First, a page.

When Ricky Nierva was a young boy, he loved to draw. Inspired by the cartoons he would rush home to watch as a kid, he would draw pictures on his bedpost, around his room and the walls of his home.
His mother, instead of forbidding him to draw altogether, came home one day with stacks of paper and asked him to express his creativity on paper.
“I will never forget that. My parents, instead of getting angry at me for destroying the house, they allowed me to express myself and were really supportive of me,” Nierva said. “But I never knew that it could actually be a job.”
Nevertheless, he decided to pursue fine arts, eventually landing a job at Pixar Animation Studio in 1997. He started as a visual development artist and did storyboarding for “Toy Story 2” in 1999 and then shortly after became the lead character designer for “Monsters, Inc.” (2001).
For two decades, Nierva has worked as character art director and production designer for many of Pixar’s beloved Disney films, including the award-winning films “Finding Nemo” and “Up.” Now he’s left Pixar after 20 years to start a new company.
“It was this thing where it really was my passion. Nobody told me to do it, and so I kept trying to keep that passion alive,” Nierva said. “So now, I get to do the thing that nobody told me to do because I had such a supportive family who encouraged me to do what I love.”
As Filipino-American History Month comes to a close, the office of Los Angeles Councilmember Gil Cedillo hosted a special panel event called “Filipino American Game Changers” to inspire “a new generation of media talent” within the Filipino-American community.
Nearly a hundred Filipino-Americans gathered at the city council chambers at LA City Hall on the night of Thursday, Oct. 25 to listen to and take heed of the advice from a panel of seasoned players in music, film, radio and television.
Notably, many of the audience members were young Filipino-American college students hailing from Cal State Northridge (CSUN), UCLA and Pasadena City College who have strong interest in pursuing careers in media.
On the dais were singer/songwriter AJ Rafael, television personality and actor Giselle “G” Tongi, radio personality PJ Butta and Nierva who all shared their stories of ambition, failure, getting over failure and using their inherent talents to succeed and provide a voice for the Filipino-American community.
In his early YouTube videos, Rafael would only film himself off the to the side and faced away from the camera, but as he started to gain more subscribers and listeners, he began to put a face to his videos, a crucial moment in the 29-year-old’s music career.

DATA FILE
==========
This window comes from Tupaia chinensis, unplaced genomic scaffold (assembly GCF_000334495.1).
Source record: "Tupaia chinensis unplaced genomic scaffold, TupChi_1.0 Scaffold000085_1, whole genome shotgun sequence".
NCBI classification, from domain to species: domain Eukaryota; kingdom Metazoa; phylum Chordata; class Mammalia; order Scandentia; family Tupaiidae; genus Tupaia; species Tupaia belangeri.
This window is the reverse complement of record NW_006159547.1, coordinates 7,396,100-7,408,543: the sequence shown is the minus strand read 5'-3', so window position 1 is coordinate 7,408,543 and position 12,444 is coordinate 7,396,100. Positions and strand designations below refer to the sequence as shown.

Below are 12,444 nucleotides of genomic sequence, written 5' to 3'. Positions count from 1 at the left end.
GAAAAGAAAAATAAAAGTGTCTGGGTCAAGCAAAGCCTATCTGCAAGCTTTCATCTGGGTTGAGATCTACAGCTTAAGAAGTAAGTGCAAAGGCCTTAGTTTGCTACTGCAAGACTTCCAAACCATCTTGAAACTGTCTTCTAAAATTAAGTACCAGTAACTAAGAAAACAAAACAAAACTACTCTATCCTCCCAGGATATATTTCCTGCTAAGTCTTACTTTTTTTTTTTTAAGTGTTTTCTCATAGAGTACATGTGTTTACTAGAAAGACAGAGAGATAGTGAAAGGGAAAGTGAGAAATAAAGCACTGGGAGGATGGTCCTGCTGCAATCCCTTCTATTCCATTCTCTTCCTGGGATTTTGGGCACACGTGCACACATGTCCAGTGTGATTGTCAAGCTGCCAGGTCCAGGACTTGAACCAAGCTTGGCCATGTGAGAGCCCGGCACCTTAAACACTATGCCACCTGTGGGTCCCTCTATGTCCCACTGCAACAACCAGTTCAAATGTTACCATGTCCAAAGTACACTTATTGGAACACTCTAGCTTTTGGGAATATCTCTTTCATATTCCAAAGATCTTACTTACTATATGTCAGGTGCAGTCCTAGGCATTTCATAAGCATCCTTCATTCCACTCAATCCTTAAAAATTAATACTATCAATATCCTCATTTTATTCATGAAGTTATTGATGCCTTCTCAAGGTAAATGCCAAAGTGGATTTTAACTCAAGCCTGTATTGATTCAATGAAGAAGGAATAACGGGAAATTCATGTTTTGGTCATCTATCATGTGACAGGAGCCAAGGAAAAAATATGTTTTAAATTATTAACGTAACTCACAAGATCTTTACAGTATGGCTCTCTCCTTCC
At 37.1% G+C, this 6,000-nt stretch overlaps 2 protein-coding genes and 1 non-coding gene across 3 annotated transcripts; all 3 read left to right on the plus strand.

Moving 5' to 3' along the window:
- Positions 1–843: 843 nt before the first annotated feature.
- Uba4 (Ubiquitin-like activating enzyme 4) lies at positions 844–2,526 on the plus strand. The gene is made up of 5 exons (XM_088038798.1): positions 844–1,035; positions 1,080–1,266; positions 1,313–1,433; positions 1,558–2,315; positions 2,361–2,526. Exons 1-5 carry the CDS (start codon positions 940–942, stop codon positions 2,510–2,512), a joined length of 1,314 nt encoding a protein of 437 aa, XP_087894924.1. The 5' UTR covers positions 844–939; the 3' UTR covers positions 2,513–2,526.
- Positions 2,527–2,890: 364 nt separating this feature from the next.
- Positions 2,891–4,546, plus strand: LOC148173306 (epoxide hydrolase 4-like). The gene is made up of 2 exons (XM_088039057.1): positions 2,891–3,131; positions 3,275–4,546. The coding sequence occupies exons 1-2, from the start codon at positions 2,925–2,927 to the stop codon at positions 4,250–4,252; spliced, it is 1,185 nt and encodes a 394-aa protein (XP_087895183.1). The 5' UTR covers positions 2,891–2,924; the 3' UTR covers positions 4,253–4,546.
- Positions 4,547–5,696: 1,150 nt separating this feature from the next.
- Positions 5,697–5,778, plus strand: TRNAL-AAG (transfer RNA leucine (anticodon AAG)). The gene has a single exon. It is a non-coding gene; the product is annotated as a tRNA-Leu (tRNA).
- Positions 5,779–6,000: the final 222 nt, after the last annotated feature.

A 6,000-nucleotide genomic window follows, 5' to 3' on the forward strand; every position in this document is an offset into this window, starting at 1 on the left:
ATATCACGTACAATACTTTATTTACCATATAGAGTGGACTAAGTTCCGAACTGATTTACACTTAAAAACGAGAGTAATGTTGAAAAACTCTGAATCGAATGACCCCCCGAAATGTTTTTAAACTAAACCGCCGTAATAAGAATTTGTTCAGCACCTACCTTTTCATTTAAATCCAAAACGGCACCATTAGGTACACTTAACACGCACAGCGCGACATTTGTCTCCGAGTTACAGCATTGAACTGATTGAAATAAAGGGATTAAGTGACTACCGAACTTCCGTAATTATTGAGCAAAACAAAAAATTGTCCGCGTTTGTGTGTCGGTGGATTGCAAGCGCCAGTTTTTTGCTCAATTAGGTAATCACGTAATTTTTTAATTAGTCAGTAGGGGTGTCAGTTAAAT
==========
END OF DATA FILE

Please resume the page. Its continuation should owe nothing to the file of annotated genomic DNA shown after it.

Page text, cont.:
“I was, like, literally hiding away from the camera, but then I realized how important it is for people of color, especially young Filipinos, to see themselves represented,” Rafael said. “That confidence is key because you never know who’s going to look up to you and is going to see you as a sign that tells them, ‘Hey, if they can do it, I can do it, too.’”
All panelists agreed that a cohesive community is crucial for younger Fil-Ams to kick start their careers. Both Tongi and Butta said that one of the most important moments for them was discovering their community, and Tongi said that it’s important to have mentors to help guide you along the way.
But you can’t just wait for it.
“You just have to get over it, the fear,” Tongi told a young member of the audience who asked how to deal with fear. “You have to work on recognizing your worth, because, guess what? You are enough, but you have to find that confidence in yourself and ask for what you want.”
Butta mirrored that sentiment and added, “You also can’t be afraid to fail. Every single one of us up here has had some kind of failure, but failure is how you learn. You are going to fail, but that doesn’t mean it’s the end for you.”
Building off the momentum of “Crazy Rich Asians,” the increasing popularity of the Korean-Canadian sitcom “Kim’s Convenience,” and rapper/actress Awkwafina’s historical hosting of Saturday Night Live earlier this month, Asian representation in mainstream Western entertainment seems to be experiencing an upward march.
The industry-wide reckoning of the lack of diversity in music, film, tv and other media avenues has been called into question for the last few years, and with studios looking to be on the right side of history, are slowly conforming to people’s demands for more and better representation of Asians.
Ryan Duenas, a 20-year-old student of CSUN, is currently majoring in finance, but has aspirations in the music industry. Showing videos from his phone of him singing with a guitar, his music style seems directly inspired by the Filipino YouTube stars of the early aughts.
“I actually grew up listening [to] and watching AJ [Rafael]’s music and it was really inspiring to see someone who looked like me get that many views and become pretty famous,” Duenas told the Asian Journal. The Arcadia-native said that his family isn’t “super supportive” of his wanting to become a musician, but he said that he has enough “love for the music” to pursue his passion.
“I agree with what a lot of the panelists said to day, and I resonate with that feeling of not necessarily being supported by my family,” Duenas lamented. “Most of my cousins are doing things like medicine, accounting and all these jobs that guarantee financial security, but I’m more concerned about what makes me happy. I don’t want my career to feel like a job, you know? I want to feel happy and proud of what I do, and that’s singing and writing songs.”
When asked why he was so drawn to singing, Duenas said, “I really don’t know. I just picked up a guitar and knew that’s what I wanted to do. And there’s nothing else that gives that same feeling.”